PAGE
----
Creativity Award Recipients 2011
About Creativity Award Recipients 2011
The Movember-PCF Creativity Award
Steve Cho, MD
Assistant Professor of Radiology
The Johns Hopkins University School of Medicine
Evaluation of PSMA-based PET as Functional Imaging Biomarker of Primary Prostate Cancer
A major unmet medical need in prostate cancer diagnosis and therapy is the ability to image small metastatic tumors. This proposal will develop a functional imaging biomarker specific to prostate cancer. This PET (positron emission tomography-a nuclear imaging technique) imaging tracer, already shown specific for prostate cancer by imaging studies in patients, will be tested for detection of bone and nodal metastases at time of original prostate cancer diagnosis. This imaging system has the potential to more specifically stage prostate cancer patients prior to initial therapy and determine those who might benefit from early aggressive therapy. Dr. Cho transitioned a 2007 PCF Young Investigator Award into this PCF grant.
Potential patient benefit: The ability to detect early metastatic prostate cancer and to identify patients who will benefit from early aggressive treatment may prolong survival in an important subset of individuals.
Samuel Denmeade, MD
Professor, Pharmacology & Molecular Sciences
The Johns Hopkins University School of Medicine
Evaluation of Bindarit, a Novel Inhibitor of the CCL2 Chemokine Axis, as Therapy for Metastatic Prostate Cancer
Dr. Denmeade is testing a medication called Bindarit – an orally active compound already tested in over 500 patients. Bindarit affects a number of mediators of chemotherapy resistance, especially in bone. Preclinical studies will be performed to qualify Bindarit for testing in men with metastatic prostate cancer.
Potential patient benefit: Bindarit may represent a new and novel tumor microenvironment therapy for men with metastatic prostate cancer and holds the potential to improve the efficacy of chemotherapy.
The Susan and James Blair-PCF Creativity Award
Peter B. Dervan, PhD
Bren Professor of Chemistry
California Institute of Technology
DNA-binding Polyamides as Inhibitors of TMPRSS2-ERG Activity in Prostate Cancer
The recent discovery of gene fusions in prostate cancer has established a new biological mechanism for expression of cancer causing genes (oncogenes). Dr. Dervan has developed a chemistry for producing oncogene inhibitors that is more creative and has higher potential than any pharmaceutical program in stopping oncogene activity. Oncogene inhibitors that block their interaction with specific genomic regions will represent a new class of medication for metastatic prostate cancer.
Potential patient benefit: This work has the potential to discover new targeted therapies for metastatic prostate cancer with an entirely new type of chemistry.
Christian R. Gomez, PhD
The Mayo Clinic
Hypoxia-Regulated DLG7 in Prostate Carcinogenesis and Prognosis
An unmet medical need in prostate cancer diagnosis and therapy is the lack of highly-reliable progression biomarkers to monitor efficacy of therapy. Dr. Gomez’s research team has discovered a molecule called DLG7 which may serve as a reliable progression biomarker in prostate cancer. This research will test the ability of DLG7 and related molecules to predict an unfavorable outcome of prostate cancer by testing patient biopsy specimens that are well annotated with outcome data.
Potential patient benefit: While PSA is a useful biomarker, it is prostate-specific and not prostate cancer-specific early in the prognostic process. DLG7 has the potential to be a prostate cancer-specific marker that may accurately predict the process of disease progression.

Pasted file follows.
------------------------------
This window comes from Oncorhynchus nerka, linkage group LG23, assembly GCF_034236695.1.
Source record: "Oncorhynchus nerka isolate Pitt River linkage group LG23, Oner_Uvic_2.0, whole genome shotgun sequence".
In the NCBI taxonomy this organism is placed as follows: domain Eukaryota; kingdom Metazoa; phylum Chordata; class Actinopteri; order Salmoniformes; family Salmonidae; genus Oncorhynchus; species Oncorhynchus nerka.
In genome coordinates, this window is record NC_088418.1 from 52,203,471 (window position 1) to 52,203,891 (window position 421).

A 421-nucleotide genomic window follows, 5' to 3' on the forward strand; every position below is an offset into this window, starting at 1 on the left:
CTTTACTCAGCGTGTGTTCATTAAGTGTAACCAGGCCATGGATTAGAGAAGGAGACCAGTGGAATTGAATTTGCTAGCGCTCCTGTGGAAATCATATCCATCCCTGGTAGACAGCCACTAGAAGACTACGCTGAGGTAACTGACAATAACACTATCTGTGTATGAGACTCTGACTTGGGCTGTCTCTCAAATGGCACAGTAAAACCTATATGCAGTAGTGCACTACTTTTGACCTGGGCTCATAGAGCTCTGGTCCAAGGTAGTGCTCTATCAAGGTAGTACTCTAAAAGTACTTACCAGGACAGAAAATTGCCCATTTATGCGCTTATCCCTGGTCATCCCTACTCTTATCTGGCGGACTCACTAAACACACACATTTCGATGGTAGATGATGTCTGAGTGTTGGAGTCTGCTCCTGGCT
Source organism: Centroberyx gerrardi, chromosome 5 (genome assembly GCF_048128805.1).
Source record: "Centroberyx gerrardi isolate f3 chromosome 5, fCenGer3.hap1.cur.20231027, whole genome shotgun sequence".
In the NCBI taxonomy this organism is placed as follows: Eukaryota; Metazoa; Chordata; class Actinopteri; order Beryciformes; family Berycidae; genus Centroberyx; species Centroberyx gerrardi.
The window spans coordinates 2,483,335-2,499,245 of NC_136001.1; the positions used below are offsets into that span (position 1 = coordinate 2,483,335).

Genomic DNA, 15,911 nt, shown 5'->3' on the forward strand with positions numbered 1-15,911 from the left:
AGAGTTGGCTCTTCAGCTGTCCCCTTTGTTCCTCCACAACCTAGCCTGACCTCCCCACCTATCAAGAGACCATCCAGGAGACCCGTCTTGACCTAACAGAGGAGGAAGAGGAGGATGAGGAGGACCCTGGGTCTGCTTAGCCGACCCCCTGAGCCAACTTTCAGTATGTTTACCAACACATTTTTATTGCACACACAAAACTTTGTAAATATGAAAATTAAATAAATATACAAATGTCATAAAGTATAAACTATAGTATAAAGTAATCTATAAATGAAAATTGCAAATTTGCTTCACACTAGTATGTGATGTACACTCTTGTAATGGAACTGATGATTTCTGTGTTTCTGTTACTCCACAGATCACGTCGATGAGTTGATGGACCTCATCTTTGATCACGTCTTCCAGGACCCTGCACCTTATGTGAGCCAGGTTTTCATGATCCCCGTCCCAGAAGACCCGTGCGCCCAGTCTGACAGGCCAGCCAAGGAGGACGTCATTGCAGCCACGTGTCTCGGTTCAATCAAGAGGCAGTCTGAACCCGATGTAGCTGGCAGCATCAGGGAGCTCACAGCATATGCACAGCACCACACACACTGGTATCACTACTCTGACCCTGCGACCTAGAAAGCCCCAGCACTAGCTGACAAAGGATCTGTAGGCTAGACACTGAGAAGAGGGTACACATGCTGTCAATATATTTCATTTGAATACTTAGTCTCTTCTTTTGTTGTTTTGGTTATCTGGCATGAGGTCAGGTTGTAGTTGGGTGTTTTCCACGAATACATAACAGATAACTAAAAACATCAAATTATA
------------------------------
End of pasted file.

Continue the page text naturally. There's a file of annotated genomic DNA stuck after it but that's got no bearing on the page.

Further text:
Beatrice Knudsen, MD, PhD
Medical Director of Biorepository and Translational Pathology
Cedars-Sinai Medical Center
Biomarkers of Response to Treatment with XL184 in the Bone
XL184 (caboxantanib) is a new experimental medication for metastatic prostate cancer with promising clinical results. To more effectively administer XL184 to patients with metastatic prostate cancer, Dr. Knudsen seeks to define the precise anti-cancer mechanism of action. She has assembled a team at Cedars-Sinai in Los Angeles and University of Washington/Fred Hutchinson Cancer Institute in Seattle to study the effects of XL184 in patient biopsies and will investigate the mechanism of action of this encouraging agent as a biomarker for response in patients.
Potential patient benefit: An understanding of the mechanism of action of XL184 will accelerate the clinical development of this very encouraging agent by providing investigators with laboratory and imaging biomarkers of response.
Kit Lam, MD, PhD
Professor of Medicine
Chief, Division of Hematology/Oncology, Department of Internal Medicine
UC Davis Medical Center
Smart Nanoparticles for Imaging and Treatment of Prostate Cancer
Dr. Lam is an expert in the area of nanotechnology drug delivery systems. His research group has invented a nanoparticle that delivers chemotherapy only to prostate cancer cells. These targeted nanoparticles will be loaded with chemotherapy medications and will be tested for targeting in animal models of prostate cancer. It is hoped that these particles will deliver concentrations of chemotherapy directly to tumors that far exceed therapeutic levels that can be achieved by standard intravenous administration.
Potential patient benefit: This delivery system could improve the efficacy of Docetaxel many-fold, thereby improving survival efficacy while reducing side effects.
Glenn Liu, MD
Assistant Professor of Medicine
University of Wisconsin School of Medicine and Public Health
UW Carbone Cancer Center
Developing a Novel Quantitative Total Bone Imaging (QTBI) Methodology to Assess Treatment Response in Metastatic Prostate Cancer
The lack of ability to measure tumor response in bone has greatly hindered prostate cancer drug development. This project will evaluate the role of functional, qualitative, total bone imaging to assess therapeutic response to new medicines in bone metastases. A PET/CT scan index will be established to estimate percent bone involvement and to determine total burden of disease in bone.
Potential patient benefit: Development and measurement of this imaging biomarker will accelerate our ability to count cancer cells in patients and will speed the drug development process by more accurately and rapidly assessing tumor response in bone. The method may provide physicians with a better way to assess the progression and regression of prostate cancer.
Peter Nelson, MD
Fred Hutchinson Cancer Research Center